Jacqueline Reynolds, a 56-year-old assistant at a Chicago law firm, was killed as she drove to a funeral when another vehicle sped past a red light and smashed into her car. Ten months later, and less than five miles away, off-duty Chicago police Officer David Harris, 42, was driving home after a late shift at work when he, too, died when a speeding car plowed into his vehicle at an intersection, the Chicago Tribune reports. Both were innocent victims of high-speed chases by police officers who acted recklessly, endangered the public and violated their departments’ pursuit policies, according to experts for the victims’ families. Lawsuits filed over both incidents have been resolved. Calumet Park and the city of Chicago will be paying out nearly a combined $13 million.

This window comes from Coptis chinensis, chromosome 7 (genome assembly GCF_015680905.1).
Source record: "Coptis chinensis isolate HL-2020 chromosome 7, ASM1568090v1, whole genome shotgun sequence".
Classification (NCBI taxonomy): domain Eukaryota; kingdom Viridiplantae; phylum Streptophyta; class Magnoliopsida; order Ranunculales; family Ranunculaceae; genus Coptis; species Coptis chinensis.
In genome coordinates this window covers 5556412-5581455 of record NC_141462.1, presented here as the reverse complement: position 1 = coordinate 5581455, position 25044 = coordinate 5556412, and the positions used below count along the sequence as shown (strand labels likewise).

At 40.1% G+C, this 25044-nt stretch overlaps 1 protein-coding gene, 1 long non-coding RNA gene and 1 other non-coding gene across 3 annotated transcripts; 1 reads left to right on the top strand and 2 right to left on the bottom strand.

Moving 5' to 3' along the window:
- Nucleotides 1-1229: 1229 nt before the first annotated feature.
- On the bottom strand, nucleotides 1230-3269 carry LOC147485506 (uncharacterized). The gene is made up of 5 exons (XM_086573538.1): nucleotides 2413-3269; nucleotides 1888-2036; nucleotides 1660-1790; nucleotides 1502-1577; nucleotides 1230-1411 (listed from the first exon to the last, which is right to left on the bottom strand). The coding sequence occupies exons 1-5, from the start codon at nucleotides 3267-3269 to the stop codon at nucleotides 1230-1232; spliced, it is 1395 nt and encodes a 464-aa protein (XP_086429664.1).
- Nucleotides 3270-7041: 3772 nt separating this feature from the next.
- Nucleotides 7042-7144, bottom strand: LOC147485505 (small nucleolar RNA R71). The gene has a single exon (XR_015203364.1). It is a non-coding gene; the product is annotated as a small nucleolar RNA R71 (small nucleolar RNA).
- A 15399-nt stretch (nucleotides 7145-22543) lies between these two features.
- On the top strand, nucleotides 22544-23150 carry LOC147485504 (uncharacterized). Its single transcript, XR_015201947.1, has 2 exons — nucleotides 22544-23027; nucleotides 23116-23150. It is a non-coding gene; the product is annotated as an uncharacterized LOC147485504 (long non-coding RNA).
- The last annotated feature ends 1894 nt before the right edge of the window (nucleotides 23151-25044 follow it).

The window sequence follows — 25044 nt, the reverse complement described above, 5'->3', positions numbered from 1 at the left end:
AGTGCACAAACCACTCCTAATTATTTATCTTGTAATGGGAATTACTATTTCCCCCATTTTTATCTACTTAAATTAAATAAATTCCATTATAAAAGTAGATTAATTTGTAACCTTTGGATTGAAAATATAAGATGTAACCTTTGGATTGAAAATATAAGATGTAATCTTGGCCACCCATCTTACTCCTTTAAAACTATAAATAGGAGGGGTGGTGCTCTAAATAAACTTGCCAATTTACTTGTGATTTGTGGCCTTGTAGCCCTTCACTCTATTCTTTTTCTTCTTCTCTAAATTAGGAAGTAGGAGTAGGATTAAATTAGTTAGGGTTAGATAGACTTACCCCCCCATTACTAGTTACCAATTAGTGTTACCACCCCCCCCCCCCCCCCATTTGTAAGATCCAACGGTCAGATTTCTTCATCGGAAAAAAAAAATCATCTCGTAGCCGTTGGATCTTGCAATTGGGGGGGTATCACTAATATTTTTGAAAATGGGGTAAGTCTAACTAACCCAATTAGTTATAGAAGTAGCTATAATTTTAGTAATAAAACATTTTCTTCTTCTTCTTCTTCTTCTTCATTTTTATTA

The deaths and payouts shine a light on the risks that police pursuits continue to create on roadways despite toughened restrictions on when officers should undertake them. The Chicago Police Department changed its rules in 2003, months after a pregnant pedestrian was hit and killed by a car being chased by an officer over a stolen wallet. Police typically must follow a balancing test when deciding whether to give chase, pursuing only those wanted for a violent crime while weighing other risk factors such as traffic volume and road conditions. Geoffrey Alpert, who specializes in the study of police pursuits and was hired by the plaintiffs as an expert witness in both lawsuits, said it can be difficult for officers to terminate a chase once they’ve started. “You don’t want to give up. You want to catch the (driver),” said criminologist Alpert of the University of South Carolina. “Now the problem with that is the risk factors — traffic, congestion, this guy’s blowing lights. Every intersection is like playing Russian roulette.”